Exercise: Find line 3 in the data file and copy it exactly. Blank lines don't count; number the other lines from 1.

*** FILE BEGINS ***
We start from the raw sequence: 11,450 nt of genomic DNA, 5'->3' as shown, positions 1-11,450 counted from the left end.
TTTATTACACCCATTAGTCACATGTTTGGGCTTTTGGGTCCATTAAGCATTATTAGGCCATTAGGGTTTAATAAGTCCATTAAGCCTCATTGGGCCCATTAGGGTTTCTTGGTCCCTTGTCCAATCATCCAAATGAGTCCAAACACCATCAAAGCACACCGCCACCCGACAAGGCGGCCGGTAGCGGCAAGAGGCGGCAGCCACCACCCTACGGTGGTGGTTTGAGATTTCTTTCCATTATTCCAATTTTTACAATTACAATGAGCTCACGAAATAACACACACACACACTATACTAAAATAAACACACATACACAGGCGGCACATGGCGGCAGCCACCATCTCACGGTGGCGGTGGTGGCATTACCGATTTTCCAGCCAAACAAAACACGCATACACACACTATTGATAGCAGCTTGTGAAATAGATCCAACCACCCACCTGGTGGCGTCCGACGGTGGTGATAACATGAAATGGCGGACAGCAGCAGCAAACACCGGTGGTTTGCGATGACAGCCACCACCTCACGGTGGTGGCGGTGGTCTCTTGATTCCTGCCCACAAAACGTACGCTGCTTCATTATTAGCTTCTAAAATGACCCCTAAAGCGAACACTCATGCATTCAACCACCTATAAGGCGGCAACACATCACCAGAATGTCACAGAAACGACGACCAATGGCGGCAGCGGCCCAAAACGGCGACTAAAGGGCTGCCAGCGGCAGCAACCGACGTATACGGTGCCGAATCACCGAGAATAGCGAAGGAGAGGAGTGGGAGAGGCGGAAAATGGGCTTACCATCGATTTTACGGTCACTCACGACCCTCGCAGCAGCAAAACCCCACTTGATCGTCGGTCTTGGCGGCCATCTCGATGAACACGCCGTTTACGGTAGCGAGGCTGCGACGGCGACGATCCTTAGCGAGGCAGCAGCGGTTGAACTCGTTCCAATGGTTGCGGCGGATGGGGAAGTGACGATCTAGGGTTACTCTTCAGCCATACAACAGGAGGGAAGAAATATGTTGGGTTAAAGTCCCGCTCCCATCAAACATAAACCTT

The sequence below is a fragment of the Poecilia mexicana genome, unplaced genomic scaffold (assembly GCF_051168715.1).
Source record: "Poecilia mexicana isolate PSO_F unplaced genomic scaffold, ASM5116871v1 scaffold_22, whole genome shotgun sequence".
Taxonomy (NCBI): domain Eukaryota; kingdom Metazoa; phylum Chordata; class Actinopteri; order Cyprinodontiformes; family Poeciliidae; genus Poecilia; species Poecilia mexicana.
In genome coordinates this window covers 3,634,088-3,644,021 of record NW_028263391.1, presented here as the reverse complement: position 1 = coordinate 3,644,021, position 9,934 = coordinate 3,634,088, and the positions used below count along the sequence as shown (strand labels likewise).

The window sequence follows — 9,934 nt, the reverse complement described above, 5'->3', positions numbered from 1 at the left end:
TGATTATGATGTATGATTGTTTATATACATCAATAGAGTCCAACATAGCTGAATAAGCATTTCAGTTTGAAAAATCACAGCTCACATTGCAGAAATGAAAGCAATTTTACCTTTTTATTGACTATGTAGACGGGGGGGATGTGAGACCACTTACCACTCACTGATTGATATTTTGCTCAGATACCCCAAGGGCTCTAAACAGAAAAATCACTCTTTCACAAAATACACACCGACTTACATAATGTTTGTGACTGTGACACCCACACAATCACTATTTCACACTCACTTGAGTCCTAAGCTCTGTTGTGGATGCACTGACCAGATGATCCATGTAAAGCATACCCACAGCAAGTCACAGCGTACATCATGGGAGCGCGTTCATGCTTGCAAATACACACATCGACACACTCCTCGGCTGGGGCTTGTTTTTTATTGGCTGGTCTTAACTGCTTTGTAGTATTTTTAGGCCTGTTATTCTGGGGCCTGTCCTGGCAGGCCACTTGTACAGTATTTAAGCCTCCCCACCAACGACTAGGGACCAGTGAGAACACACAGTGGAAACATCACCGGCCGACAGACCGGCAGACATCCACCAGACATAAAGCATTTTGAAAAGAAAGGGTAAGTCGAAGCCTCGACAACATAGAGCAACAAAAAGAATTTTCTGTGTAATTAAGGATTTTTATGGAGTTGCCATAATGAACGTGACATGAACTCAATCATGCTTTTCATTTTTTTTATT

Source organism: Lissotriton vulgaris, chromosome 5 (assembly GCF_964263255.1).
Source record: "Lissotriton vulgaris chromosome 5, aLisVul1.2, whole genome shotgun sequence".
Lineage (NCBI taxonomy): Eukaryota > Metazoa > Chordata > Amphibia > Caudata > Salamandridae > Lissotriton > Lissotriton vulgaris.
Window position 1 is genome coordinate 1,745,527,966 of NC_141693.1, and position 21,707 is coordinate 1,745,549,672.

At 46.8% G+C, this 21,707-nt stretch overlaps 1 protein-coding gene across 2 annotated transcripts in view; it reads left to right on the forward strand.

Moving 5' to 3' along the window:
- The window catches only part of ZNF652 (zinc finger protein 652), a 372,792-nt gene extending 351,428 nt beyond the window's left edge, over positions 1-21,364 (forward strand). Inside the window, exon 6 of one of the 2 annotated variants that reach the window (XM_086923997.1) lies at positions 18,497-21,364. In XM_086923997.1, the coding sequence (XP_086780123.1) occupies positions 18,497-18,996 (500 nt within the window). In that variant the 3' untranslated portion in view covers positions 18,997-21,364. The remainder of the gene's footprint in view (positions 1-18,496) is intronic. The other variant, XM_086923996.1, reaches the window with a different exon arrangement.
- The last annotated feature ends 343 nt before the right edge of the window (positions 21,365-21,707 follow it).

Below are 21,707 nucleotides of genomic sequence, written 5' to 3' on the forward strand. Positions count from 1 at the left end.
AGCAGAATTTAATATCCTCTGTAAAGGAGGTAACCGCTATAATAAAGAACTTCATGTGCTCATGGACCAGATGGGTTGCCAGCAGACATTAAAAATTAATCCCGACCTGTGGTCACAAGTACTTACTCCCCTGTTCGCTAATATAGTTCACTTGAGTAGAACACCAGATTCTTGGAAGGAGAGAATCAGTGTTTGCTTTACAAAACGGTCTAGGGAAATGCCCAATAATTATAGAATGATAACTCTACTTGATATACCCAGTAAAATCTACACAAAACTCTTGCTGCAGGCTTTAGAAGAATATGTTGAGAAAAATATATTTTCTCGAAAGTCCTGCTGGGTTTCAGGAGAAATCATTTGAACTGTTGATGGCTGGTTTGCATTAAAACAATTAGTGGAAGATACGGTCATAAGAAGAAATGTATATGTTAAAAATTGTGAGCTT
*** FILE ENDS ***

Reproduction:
The sequence below is a fragment of the Poecilia mexicana genome, unplaced genomic scaffold (assembly GCF_051168715.1).